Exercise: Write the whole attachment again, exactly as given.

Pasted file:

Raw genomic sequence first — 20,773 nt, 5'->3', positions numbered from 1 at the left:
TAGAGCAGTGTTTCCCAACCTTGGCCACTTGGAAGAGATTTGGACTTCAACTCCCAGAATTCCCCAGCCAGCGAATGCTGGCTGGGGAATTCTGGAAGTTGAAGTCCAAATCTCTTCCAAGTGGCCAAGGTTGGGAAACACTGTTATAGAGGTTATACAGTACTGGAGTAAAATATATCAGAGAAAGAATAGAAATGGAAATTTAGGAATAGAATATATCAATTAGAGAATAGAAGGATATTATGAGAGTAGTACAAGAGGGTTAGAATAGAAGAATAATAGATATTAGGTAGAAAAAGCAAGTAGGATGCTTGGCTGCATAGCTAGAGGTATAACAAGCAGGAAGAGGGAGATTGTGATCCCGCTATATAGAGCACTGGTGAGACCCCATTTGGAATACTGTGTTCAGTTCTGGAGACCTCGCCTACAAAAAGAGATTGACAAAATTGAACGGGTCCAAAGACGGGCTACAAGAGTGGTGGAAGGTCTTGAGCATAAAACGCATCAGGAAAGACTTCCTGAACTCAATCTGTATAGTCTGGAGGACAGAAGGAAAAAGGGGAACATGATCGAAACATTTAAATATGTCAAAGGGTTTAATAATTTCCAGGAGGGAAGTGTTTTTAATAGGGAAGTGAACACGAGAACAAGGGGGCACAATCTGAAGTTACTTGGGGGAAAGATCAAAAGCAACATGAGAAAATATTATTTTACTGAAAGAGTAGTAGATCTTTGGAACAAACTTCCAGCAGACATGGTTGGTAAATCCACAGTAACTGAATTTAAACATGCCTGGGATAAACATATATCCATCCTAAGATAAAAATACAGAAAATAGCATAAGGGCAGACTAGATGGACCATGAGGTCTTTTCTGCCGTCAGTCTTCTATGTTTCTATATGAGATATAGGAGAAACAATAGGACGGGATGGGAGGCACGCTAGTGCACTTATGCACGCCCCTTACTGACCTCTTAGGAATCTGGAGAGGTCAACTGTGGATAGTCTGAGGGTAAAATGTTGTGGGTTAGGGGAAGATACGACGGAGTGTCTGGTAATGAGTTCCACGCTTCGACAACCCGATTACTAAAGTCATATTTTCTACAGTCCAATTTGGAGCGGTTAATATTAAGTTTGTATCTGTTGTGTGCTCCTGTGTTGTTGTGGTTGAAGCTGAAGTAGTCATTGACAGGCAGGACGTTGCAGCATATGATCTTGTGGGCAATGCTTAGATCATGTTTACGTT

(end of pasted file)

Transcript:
Raw genomic sequence first — 20,773 nt, 5'->3', positions numbered from 1 at the left:
TAGAGCAGTGTTTCCCAACCTTGGCCACTTGGAAGAGATTTGGACTTCAACTCCCAGAATTCCCCAGCCAGCGAATGCTGGCTGGGGAATTCTGGAAGTTGAAGTCCAAATCTCTTCCAAGTGGCCAAGGTTGGGAAACACTGTTATAGAGGTTATACAGTACTGGAGTAAAATATATCAGAGAAAGAATAGAAATGGAAATTTAGGAATAGAATATATCAATTAGAGAATAGAAGGATATTATGAGAGTAGTACAAGAGGGTTAGAATAGAAGAATAATAGATATTAGGTAGAAAAAGCAAGTAGGATGCTTGGCTGCATAGCTAGAGGTATAACAAGCAGGAAGAGGGAGATTGTGATCCCGCTATATAGAGCACTGGTGAGACCCCATTTGGAATACTGTGTTCAGTTCTGGAGACCTCGCCTACAAAAAGAGATTGACAAAATTGAACGGGTCCAAAGACGGGCTACAAGAGTGGTGGAAGGTCTTGAGCATAAAACGCATCAGGAAAGACTTCCTGAACTCAATCTGTATAGTCTGGAGGACAGAAGGAAAAAGGGGAACATGATCGAAACATTTAAATATGTCAAAGGGTTTAATAATTTCCAGGAGGGAAGTGTTTTTAATAGGGAAGTGAACACGAGAACAAGGGGGCACAATCTGAAGTTACTTGGGGGAAAGATCAAAAGCAACATGAGAAAATATTATTTTACTGAAAGAGTAGTAGATCTTTGGAACAAACTTCCAGCAGACATGGTTGGTAAATCCACAGTAACTGAATTTAAACATGCCTGGGATAAACATATATCCATCCTAAGATAAAAATACAGAAAATAGCATAAGGGCAGACTAGATGGACCATGAGGTCTTTTCTGCCGTCAGTCTTCTATGTTTCTATATGAGATATAGGAGAAACAATAGGACGGGATGGGAGGCACGCTAGTGCACTTATGCACGCCCCTTACTGACCTCTTAGGAATCTGGAGAGGTCAACTGTGGATAGTCTGAGGGTAAAATGTTGTGGGTTAGGGGAAGATACGACGGAGTGTCTGGTAATGAGTTCCACGCTTCGACAACCCGATTACTAAAGTCATATTTTCTACAGTCCAATTTGGAGCGGTTAATATTAAGTTTGTATCTGTTGTGTGCTCCTGTGTTGTTGTGGTTGAAGCTGAAGTAGTCATTGACAGGCAGGACGTTGCAGCATATGATCTTGTGGGCAATGCTTAGATCATGTTTACGTT